If you were going to study abroad and you had to choose either Vienna, Austria, or Rome, Italy, which city would you pick?
How about both? Simon Fraser University business student Janice Quan recently spent a semester studying at the Vienna University of Business and Economics, but her most memorable experience was travelling to Rome with her Italian roommate. “I got to see Rome the Italian way,” she says.
The great thing about studying in Europe is that you can have a home city, like Janice did in Vienna, but you can also travel around the continent and experience many different countries and cultures.
“I’ve always thought Vienna was a beautiful city with so much history, and it’s always been ranked quite high on liveability standards,” she says. “Another reason I chose Vienna is because the Vienna University of Business and Economics is a top business school in Europe and they offered courses in English.”
To prepare for her exchange, Janice took a few German classes to learn the basics. She also did some research about Austria and the rest of Europe so she had a good idea of where she wanted to travel from there. “I didn’t book any of my travels until I got to Europe, though, because plans always change; you meet new people and you’re never sure of how much school and homework you will have.”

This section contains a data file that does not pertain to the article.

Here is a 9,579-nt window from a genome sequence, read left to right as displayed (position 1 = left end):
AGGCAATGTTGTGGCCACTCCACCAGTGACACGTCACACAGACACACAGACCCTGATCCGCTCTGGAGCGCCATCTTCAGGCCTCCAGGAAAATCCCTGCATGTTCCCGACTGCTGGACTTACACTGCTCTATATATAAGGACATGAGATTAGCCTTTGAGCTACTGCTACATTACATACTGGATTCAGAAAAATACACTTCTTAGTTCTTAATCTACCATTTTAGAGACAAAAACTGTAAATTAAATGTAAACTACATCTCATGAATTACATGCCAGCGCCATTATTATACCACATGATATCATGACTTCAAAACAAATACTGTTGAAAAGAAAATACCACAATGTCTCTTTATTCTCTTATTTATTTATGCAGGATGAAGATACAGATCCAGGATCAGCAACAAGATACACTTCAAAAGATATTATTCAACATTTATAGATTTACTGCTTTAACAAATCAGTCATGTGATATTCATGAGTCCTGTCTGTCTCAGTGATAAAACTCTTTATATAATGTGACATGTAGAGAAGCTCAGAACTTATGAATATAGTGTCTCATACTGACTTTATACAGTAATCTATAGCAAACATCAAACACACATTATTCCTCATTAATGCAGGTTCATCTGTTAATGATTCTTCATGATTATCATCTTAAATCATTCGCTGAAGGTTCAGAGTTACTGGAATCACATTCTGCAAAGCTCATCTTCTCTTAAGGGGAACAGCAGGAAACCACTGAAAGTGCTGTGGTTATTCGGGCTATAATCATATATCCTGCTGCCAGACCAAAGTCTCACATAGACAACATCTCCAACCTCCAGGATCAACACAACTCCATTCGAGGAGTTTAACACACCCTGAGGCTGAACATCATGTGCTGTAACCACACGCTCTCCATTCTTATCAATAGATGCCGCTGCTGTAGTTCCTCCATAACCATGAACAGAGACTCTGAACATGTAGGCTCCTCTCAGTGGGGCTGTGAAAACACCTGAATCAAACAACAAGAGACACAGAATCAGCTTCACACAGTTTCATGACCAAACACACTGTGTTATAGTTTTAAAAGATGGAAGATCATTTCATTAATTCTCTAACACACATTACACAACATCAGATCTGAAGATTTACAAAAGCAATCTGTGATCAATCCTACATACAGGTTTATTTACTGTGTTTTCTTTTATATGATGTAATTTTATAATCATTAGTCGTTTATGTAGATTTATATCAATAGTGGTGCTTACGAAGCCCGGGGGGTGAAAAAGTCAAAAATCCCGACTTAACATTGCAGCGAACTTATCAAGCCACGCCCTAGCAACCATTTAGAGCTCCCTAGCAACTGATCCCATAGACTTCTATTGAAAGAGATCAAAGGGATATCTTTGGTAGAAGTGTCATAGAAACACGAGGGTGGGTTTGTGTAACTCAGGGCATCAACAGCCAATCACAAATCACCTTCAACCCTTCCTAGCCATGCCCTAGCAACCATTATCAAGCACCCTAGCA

When she arrived in Vienna in September 2011, she was grateful she took the time to learn some German. Although she found that almost everyone in Vienna speaks English, they really appreciated it when she tried to speak the language. “Some people were not very receptive if you only spoke English,” she says. “As well, most signs were all in German.”
For the duration of the exchange, Janice stayed in a dorm provided by a company that handles housing for most incoming exchange students. The rent was a little higher than what you would find if you rented a flat on your own, but she says it was a lot less stressful to arrive knowing you have somewhere to stay.
At school, things were much different than what she was used to in Canada. For one thing, classes don’t usually last through a whole semester as they do in Canada.
“For example, in Canada, I might take a business class that is every Monday from 2:30 p.m. to 5:30 p.m. for the whole semester,” she explains. “In Vienna, that class might be every day for one week in November and then the class is done, while another might be every few days for a few weeks and will finish in the middle of the semester.”
She found this type of schedule to be very useful because it meant she had a lot of time to travel!
So, now that she’s back at SFU, would she recommend studying abroad to other students?
“Absolutely. When you study abroad, you not only get to live in a completely different city and really get to know it, but you get to learn in a different way. You also meet people from all over the world and develop some really great relationships and lifelong friendships,” she says.
“Studying abroad opens your eyes to the world; it challenges you and makes you more responsible and independent. I would recommend studying abroad to everyone.”
Janice’s Top 3 tips for studying abroad:
- Do a lot of research on the school, city and country you’re travelling to
- Learn the language before you leave
- Prepare yourself mentally for being away from home for an extended period of time – one of the other exchange students in Vienna went home after only 2 weeks because she was too homesick